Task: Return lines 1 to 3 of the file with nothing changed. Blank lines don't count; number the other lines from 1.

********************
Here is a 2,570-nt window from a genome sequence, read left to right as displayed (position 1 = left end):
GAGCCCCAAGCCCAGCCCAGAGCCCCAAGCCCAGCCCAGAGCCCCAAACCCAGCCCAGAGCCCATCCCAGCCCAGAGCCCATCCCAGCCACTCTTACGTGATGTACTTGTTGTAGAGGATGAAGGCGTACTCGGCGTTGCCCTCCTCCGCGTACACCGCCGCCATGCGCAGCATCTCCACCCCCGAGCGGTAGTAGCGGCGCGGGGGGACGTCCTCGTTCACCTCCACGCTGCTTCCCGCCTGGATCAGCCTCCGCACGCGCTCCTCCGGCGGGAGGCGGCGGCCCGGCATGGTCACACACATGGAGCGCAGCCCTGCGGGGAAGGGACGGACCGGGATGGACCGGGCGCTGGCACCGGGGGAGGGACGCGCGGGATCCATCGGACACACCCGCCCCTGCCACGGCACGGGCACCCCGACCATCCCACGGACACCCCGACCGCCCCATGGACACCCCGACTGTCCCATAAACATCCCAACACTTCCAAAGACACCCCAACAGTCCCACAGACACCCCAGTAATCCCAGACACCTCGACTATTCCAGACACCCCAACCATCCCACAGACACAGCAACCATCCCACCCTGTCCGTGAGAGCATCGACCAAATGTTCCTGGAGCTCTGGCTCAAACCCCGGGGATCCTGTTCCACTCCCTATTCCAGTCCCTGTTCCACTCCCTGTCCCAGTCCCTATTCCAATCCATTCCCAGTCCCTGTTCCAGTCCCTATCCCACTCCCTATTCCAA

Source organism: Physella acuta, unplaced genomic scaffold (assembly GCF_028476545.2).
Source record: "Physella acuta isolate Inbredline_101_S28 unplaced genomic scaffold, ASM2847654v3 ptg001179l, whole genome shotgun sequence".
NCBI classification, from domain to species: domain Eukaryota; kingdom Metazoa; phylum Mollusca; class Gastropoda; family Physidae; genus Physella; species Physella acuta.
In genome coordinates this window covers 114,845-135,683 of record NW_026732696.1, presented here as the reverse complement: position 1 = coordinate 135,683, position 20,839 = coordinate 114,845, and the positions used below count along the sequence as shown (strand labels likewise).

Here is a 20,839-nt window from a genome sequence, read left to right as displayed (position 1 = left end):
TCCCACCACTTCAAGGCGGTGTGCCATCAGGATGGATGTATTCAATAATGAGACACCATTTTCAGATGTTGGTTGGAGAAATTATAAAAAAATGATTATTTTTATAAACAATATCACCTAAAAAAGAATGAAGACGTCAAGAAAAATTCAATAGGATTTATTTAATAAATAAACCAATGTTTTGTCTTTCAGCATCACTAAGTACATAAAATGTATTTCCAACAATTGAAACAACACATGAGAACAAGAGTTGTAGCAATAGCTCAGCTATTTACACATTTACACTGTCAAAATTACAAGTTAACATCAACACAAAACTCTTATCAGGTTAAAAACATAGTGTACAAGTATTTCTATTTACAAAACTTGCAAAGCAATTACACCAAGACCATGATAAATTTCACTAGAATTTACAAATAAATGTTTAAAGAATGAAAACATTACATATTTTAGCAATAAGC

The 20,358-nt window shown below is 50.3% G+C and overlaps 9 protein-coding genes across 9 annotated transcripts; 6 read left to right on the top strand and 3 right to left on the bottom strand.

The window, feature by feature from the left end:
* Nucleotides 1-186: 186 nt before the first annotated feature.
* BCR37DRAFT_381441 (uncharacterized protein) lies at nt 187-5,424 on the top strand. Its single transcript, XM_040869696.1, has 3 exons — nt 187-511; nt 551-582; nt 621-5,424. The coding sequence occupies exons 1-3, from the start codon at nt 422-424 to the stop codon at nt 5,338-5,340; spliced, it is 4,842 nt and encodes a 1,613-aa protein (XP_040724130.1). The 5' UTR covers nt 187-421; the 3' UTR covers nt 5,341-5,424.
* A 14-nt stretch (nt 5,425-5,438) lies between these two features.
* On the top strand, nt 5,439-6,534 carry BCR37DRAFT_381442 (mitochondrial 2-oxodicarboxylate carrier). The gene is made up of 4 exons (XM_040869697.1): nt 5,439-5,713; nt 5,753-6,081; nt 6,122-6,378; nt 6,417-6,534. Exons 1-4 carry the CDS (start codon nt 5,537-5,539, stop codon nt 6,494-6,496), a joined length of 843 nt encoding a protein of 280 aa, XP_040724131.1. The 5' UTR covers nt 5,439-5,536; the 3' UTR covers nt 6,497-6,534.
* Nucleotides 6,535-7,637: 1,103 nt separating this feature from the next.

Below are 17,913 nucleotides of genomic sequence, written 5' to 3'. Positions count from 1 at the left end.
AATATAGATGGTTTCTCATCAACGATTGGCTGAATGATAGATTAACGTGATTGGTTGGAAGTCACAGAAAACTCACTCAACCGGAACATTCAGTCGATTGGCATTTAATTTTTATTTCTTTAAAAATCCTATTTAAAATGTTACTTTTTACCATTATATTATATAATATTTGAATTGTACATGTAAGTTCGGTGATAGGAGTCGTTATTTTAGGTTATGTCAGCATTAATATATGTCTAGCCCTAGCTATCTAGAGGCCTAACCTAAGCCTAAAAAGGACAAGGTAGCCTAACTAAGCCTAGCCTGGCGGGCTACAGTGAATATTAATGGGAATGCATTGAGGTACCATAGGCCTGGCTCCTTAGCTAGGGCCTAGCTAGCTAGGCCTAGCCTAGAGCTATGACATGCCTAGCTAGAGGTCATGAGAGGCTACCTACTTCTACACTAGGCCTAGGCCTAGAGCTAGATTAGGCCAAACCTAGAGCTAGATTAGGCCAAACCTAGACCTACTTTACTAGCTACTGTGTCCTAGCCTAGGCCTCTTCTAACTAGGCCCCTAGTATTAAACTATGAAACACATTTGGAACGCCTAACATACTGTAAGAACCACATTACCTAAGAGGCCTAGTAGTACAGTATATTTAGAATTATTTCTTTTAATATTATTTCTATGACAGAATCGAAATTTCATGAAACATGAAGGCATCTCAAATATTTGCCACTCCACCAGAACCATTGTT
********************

Here is a 2,570-nt window from a genome sequence, read left to right as displayed (position 1 = left end):
GAGCCCCAAGCCCAGCCCAGAGCCCCAAGCCCAGCCCAGAGCCCCAAACCCAGCCCAGAGCCCATCCCAGCCCAGAGCCCATCCCAGCCACTCTTACGTGATGTACTTGTTGTAGAGGATGAAGGCGTACTCGGCGTTGCCCTCCTCCGCGTACACCGCCGCCATGCGCAGCATCTCCACCCCCGAGCGGTAGTAGCGGCGCGGGGGGACGTCCTCGTTCACCTCCACGCTGCTTCCCGCCTGGATCAGCCTCCGCACGCGCTCCTCCGGCGGGAGGCGGCGGCCCGGCATGGTCACACACATGGAGCGCAGCCCTGCGGGGAAGGGACGGACCGGGATGGACCGGGCGCTGGCACCGGGGGAGGGACGCGCGGGATCCATCGGACACACCCGCCCCTGCCACGGCACGGGCACCCCGACCATCCCACGGACACCCCGACCGCCCCATGGACACCCCGACTGTCCCATAAACATCCCAACACTTCCAAAGACACCCCAACAGTCCCACAGACACCCCAGTAATCCCAGACACCTCGACTATTCCAGACACCCCAACCATCCCACAGACACAGCAACCATCCCACCCTGTCCGTGAGAGCATCGACCAAATGTTCCTGGAGCTCTGGCTCAAACCCCGGGGATCCTGTTCCACTCCCTATTCCAGTCCCTGTTCCACTCCCTGTCCCAGTCCCTATTCCAATCCATTCCCAGTCCCTGTTCCAGTCCCTATCCCACTCCCTATTCCAA

Source organism: Physella acuta, unplaced genomic scaffold (assembly GCF_028476545.2).